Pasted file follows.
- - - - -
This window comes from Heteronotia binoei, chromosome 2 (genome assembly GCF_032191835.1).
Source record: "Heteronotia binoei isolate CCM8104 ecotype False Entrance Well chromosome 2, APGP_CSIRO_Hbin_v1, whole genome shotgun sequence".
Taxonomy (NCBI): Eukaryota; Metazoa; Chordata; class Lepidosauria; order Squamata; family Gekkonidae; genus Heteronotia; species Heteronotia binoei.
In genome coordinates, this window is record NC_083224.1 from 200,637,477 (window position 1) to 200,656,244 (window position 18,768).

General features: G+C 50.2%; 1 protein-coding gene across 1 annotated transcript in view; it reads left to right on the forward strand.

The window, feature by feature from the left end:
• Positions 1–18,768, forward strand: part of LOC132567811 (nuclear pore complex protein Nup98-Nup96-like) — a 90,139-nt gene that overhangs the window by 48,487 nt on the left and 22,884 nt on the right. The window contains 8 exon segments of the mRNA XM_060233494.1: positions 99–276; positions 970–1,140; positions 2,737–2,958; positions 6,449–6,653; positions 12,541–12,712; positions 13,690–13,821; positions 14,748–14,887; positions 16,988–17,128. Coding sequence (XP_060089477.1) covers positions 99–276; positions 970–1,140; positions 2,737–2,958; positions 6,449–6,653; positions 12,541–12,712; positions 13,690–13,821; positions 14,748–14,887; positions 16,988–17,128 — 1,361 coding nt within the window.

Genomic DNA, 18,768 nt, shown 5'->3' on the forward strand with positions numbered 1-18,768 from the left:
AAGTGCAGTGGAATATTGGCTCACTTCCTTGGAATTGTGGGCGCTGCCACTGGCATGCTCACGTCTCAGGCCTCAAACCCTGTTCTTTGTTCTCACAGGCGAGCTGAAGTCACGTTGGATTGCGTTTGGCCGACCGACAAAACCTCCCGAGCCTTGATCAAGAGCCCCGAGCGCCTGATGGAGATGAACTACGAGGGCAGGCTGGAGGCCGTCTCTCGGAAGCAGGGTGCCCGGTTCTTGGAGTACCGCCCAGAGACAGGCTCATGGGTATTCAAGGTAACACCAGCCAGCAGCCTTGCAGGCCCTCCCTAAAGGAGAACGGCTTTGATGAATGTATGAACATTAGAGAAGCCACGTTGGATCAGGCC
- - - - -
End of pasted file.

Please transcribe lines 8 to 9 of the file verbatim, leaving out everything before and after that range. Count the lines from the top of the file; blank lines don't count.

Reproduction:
Genomic DNA, 18,768 nt, shown 5'->3' on the forward strand with positions numbered 1-18,768 from the left:
AAGTGCAGTGGAATATTGGCTCACTTCCTTGGAATTGTGGGCGCTGCCACTGGCATGCTCACGTCTCAGGCCTCAAACCCTGTTCTTTGTTCTCACAGGCGAGCTGAAGTCACGTTGGATTGCGTTTGGCCGACCGACAAAACCTCCCGAGCCTTGATCAAGAGCCCCGAGCGCCTGATGGAGATGAACTACGAGGGCAGGCTGGAGGCCGTCTCTCGGAAGCAGGGTGCCCGGTTCTTGGAGTACCGCCCAGAGACAGGCTCATGGGTATTCAAGGTAACACCAGCCAGCAGCCTTGCAGGCCCTCCCTAAAGGAGAACGGCTTTGATGAATGTATGAACATTAGAGAAGCCACGTTGGATCAGGCC